Should I be concerned about a “rotten egg” smell in my home or workplace?
There are a couple of potential common causes of a rotten egg odor. These include a natural gas leak or the presence of "sewer gas" in the vicinity. The Centers for Disease Control and Prevention (CDC) advise:
- If you smell gas or suspect a leak, leave the house immediately. Notify emergency authorities and do not turn on the lights, light matches, smoke, or do anything that could cause a spark.
- Do not return to the house until you are told it is safe to do so. [http://www.bt.cdc.gov/disasters/injury/facts.asp]
A rotten egg smell may also be associated with the presence of sewer gas. The following Web sites provide information on sewer gas:
Agency for Toxic Substances and Disease Registry: ToxFAQs for Hydrogen Sulfide:
Wisconsin Department of Health & Family Services: Sewer Gas:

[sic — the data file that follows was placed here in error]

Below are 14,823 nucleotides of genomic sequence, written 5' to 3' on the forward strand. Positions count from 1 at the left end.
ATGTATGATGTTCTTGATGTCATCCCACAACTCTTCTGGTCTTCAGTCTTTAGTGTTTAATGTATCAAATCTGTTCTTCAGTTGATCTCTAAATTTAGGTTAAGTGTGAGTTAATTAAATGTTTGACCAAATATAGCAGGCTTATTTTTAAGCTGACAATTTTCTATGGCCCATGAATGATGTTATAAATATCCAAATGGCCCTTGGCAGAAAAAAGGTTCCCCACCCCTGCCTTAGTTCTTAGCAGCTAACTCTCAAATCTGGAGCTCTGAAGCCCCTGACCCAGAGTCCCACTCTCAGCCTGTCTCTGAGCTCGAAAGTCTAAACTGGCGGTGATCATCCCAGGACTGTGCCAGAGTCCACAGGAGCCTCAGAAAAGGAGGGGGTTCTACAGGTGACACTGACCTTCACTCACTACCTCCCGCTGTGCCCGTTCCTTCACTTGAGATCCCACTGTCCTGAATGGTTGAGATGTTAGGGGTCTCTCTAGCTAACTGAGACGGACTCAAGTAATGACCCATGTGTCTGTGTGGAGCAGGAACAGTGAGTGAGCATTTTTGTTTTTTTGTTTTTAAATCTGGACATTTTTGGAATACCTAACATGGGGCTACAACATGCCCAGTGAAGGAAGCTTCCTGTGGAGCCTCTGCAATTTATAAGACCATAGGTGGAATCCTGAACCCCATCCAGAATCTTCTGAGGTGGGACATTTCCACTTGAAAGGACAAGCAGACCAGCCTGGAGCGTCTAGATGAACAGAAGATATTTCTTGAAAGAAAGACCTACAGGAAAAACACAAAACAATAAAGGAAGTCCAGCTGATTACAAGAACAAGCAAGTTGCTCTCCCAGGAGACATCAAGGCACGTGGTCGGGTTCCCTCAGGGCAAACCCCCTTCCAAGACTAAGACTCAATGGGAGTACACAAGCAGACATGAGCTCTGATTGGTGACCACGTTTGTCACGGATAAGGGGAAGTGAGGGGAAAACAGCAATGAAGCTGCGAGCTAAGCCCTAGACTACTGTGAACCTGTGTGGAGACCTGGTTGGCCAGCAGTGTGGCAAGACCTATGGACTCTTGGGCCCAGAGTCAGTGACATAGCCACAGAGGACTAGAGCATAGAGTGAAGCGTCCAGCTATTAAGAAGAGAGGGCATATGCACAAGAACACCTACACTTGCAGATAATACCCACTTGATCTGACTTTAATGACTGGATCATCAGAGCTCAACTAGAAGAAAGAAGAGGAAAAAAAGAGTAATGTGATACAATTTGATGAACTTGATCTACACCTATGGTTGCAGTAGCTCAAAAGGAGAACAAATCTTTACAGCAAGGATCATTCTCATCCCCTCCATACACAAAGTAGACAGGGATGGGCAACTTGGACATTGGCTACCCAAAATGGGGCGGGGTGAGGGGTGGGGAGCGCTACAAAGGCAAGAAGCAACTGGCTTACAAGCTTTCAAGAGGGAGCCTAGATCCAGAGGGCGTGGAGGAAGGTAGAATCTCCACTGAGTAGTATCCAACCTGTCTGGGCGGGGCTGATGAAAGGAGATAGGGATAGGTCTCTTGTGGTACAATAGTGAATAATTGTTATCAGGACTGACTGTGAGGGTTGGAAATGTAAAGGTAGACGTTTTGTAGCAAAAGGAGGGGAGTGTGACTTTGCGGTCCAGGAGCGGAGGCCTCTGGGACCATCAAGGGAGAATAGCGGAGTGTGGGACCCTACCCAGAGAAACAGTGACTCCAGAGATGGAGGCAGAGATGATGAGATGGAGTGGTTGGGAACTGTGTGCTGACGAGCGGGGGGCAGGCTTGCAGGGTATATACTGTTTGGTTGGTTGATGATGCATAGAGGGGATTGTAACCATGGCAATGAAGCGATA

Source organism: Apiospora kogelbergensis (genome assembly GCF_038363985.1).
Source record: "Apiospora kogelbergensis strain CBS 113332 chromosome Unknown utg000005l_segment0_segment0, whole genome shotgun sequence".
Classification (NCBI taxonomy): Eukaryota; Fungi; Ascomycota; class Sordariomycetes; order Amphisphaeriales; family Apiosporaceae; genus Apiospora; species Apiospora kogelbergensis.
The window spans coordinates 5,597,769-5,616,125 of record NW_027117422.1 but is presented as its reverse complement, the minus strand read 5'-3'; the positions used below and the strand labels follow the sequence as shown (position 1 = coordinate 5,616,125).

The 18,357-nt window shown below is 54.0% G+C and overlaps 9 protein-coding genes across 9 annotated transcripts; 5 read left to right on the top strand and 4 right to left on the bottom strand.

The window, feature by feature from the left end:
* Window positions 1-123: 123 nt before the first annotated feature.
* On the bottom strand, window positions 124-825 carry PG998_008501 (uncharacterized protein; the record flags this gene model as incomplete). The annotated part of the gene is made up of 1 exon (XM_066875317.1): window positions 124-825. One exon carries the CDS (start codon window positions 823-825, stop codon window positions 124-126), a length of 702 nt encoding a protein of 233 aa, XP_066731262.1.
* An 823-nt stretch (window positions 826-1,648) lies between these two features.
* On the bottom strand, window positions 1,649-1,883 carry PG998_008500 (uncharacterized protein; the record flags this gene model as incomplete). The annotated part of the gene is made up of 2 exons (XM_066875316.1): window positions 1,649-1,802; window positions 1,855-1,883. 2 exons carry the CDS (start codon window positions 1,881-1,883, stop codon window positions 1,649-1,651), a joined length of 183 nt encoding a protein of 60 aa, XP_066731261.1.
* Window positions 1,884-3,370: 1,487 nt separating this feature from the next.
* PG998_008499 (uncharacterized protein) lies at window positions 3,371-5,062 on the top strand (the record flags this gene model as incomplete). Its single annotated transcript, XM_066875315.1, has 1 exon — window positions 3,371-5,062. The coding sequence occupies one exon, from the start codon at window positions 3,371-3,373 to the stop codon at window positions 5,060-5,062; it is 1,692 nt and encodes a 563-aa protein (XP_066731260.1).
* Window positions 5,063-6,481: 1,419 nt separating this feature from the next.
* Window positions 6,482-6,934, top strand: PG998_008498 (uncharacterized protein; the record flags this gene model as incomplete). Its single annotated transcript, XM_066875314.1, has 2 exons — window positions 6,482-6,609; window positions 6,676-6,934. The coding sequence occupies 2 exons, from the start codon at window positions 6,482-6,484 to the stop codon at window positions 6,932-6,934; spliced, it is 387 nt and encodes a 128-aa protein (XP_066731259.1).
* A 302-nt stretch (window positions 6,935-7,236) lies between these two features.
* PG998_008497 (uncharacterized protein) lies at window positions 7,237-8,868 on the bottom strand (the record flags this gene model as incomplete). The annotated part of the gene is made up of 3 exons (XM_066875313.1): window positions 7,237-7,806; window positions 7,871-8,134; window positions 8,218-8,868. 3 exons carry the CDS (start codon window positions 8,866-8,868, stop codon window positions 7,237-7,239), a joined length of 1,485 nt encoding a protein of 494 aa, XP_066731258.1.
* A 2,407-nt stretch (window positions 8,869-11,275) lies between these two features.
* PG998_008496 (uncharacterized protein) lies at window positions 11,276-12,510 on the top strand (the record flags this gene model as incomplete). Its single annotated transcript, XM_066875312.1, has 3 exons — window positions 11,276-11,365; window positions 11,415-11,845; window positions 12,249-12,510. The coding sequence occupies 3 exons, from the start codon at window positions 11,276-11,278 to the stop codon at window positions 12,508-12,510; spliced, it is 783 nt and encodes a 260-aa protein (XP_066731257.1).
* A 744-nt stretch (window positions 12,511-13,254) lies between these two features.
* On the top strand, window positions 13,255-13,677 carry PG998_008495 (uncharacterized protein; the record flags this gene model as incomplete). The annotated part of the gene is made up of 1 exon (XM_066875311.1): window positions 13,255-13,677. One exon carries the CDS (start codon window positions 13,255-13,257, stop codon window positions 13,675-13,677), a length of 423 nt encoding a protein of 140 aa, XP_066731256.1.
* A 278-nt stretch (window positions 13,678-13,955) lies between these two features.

Illinois Department of Public Health: Environmental Health Fact Sheet: Hydrogen Sulfide Gas:
If the smell is coming from outdoors, you may want to contact your public works department to inquire about a possible sewer main break.
Find answers to frequent questions or submit your question about indoor air quality at:
More information may be obtained from your Regional EPA office. Each regional office contains documentation and statistics on environmental issues in the states they have jurisdiction over. The regional and state indoor air quality contacts are listed at: http://www.epa.gov/iaq/whereyoulive.html
If this is a workplace issue, you may also want to contact the U.S. Occupational Safety and Health Administration (OSHA). "OSHA's mission is to assure the safety and health of America's workers by setting and enforcing standards; providing training, outreach, and education; establishing partnerships; and encouraging continual improvement in workplace safety and health."
A directory of Regional & Area Offices is available at:
U.S. Department of Labor
Occupational Safety & Health Administration
200 Constitution Avenue
Washington, D.C. 20210
- About EPA
- Chemicals and Toxics
- Climate Change
- Data, Methods, and Models
- Emergencies and Natural Disasters
- Greener Living
- Health and Safety
- Land and Cleanup
- Laws and Regulations
- Topic #: 23002-20244
- Date Created: 7/18/2006
- Last Modified Since: 10/28/2014
- Viewed: 16013